Tokyo’s Imperial Palace offers history, architecture, nature amid skyscrapers
For many visitors to Tokyo, a stop at the Imperial Palace grounds is a must.
Every year, thousands of tourists and locals flock to the palace — which embodies the old-meets-new aesthetic that dominates much of Tokyo, with modern office buildings and upscale department stores surrounding the traditional buildings and greenery of the nearly 561-year-old complex.
Just a stone’s throw from Takebashi Station, the Imperial Palace offers two main areas to visit: The outer portion of the Imperial Palace, where Japan’s Emperor Akihito and his family reside; and the East Gardens.
Both the palace and gardens offer free admission — although access to the Imperial Palace outer grounds requires an advanced reservation made through the Imperial Household Agency for a mandatory guided tour. The 75-minute tour, which is offered in both English and Japanese, doesn’t take visitors inside any buildings, as these remain off-limits to the public.
The inner grounds of the Imperial Palace are only open to the public on two Japanese holidays: January 2, for the Imperial Family’s annual New Year’s greeting; and on December 23, Emperor Akihito’s birthday. During both holidays, the emperor and his family make several appearances to greet the public from a balcony window of the palace, making this a very popular and special event for Japanese citizens.
Entrance to the East Gardens is unrestricted and requires no reservations.
I recently visited the Imperial Palace on a hot summer day, entering the gardens through Hirakawa-mon — a gate that has remained relatively unchanged since its construction in 1620. The gate leads visitors to vast green grounds, dominated by a labyrinth of stone-covered platforms accentuated by a variety of native trees and flowers. The lush gardens are a popular cherry blossom viewing site in the spring.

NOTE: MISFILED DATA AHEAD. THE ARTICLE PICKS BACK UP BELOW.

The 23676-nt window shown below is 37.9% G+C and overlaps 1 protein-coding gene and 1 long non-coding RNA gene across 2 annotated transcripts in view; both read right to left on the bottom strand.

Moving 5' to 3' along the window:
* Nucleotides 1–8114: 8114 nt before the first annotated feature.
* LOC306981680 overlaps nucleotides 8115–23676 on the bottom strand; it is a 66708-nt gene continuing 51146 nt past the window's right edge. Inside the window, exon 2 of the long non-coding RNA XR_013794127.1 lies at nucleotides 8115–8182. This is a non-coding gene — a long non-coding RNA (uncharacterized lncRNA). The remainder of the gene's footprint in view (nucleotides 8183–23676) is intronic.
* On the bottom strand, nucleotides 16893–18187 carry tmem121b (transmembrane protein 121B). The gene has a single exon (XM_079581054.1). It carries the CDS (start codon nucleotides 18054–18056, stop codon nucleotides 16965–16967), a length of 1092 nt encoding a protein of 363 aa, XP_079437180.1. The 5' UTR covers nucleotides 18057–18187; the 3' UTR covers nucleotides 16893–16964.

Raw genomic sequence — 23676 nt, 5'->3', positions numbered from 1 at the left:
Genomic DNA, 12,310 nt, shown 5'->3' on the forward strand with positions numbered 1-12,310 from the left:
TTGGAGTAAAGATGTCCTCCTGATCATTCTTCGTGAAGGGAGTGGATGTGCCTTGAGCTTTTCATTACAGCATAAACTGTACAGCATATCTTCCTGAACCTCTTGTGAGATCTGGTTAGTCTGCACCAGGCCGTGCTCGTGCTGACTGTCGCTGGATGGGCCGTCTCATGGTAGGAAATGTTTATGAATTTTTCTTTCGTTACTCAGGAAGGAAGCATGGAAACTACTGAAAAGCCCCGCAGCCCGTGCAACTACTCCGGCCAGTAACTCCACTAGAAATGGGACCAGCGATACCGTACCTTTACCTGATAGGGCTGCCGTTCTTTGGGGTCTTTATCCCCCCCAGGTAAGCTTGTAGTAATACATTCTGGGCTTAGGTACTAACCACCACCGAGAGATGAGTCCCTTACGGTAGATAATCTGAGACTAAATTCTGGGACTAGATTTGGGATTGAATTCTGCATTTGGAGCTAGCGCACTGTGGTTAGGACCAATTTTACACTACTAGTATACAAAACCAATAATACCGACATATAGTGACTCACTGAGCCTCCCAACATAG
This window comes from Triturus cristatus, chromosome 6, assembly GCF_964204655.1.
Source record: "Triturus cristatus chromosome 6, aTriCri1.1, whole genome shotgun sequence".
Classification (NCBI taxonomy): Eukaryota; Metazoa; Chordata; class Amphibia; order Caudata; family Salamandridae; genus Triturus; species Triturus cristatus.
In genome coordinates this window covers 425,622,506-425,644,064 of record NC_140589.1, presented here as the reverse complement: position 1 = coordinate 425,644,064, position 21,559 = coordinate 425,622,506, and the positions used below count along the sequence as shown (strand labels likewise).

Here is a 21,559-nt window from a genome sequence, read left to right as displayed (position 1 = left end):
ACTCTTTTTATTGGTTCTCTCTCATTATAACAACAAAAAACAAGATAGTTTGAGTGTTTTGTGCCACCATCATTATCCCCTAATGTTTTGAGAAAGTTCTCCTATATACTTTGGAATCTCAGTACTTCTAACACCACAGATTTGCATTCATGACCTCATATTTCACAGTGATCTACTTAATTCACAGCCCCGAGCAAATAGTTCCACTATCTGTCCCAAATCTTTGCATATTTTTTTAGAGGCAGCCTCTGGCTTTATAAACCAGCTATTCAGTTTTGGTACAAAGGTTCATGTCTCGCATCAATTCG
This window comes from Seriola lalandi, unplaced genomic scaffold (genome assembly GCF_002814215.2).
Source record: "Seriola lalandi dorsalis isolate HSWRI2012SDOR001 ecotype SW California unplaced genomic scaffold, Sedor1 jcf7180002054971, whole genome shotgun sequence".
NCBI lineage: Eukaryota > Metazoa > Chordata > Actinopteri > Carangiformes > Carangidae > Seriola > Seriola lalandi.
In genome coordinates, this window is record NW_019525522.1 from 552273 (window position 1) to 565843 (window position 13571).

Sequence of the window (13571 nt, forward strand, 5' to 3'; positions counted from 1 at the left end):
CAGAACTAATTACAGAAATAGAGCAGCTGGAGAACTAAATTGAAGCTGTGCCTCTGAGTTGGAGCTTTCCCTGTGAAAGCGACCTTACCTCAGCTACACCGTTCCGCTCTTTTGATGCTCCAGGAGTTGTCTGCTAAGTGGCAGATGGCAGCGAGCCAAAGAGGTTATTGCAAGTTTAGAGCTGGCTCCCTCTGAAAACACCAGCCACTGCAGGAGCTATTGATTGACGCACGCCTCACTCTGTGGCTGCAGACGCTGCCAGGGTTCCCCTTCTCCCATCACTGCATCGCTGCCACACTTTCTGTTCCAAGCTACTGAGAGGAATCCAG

It is in this split complex where Edo Castle, which was first constructed in 1457, once stood. The castle belonged to the Tokugawa Shoguns — a ruling family of military dictators who controlled Japan from the late 1100s up until the late 1800s. In 1868, the capital of Japan was moved from Kyoto to this site in Tokyo. Today, visitors can still see existing elements of the castle throughout the Imperial Palace’s garden — including moats, towering rock walls and stone gates.
The oldest remaining original building of the Edo Castle is the Fujimi-Yagura watchtower, one of three watchtowers at the palace. This structure, which dates to 1659, is accessible only through the guided tour of the Imperial Palace. After a fire in 1657 destroyed the majority of the Edo Castle, this watchtower survived and became an important centerpiece of the former castle when no efforts were made to rebuild the main tower.
Also on the palace grounds are the Tokagakudo Concert Hall and Sannomaru Shozokan, a museum featuring revolving exhibitions of the Imperial Family’s collection of art and artifacts.
Whether you’re in the mood to get a glimpse of royalty or simply discover a bit of serenity in the middle of Tokyo’s fast-paced and ultra-modern city center, the Imperial Palace makes a unique and enjoyable way for visitors of all ages to explore more of Tokyo’s vibrant history.
Tokyo Imperial PalaceDIRECTIONS: The Imperial Palace is accessible via the Tokyo Metro Tozai line at Takebashi Station (5-minute walk), or via Tokyo Station (15-minute walk), which is serviced by several major train lines — including the JR Chuo and JR Yamanote lines. From Takebashi Station, take exit 1A for the Imperial Palace and follow the signs for the visitor entrance.
TIMES: The East Gardens are open 9 a.m.-4 p.m., with regularly scheduled closures on Mondays, Fridays and most Japanese holidays. Guided tours of the palace grounds, which require advanced reservations, are generally conducted twice a day at 10 a.m. and 1:30 p.m., Tuesday through Saturday. Closures may also occur on days when Imperial Court functions are scheduled.
COSTS: Free — although guided tours require an advanced reservation.
FOOD: Many restaurants are within walking distance of the palace. Check out Tokyo Station’s “Kitchen Street,” an underground mall outside of the ticket gates at the station with a variety of restaurants.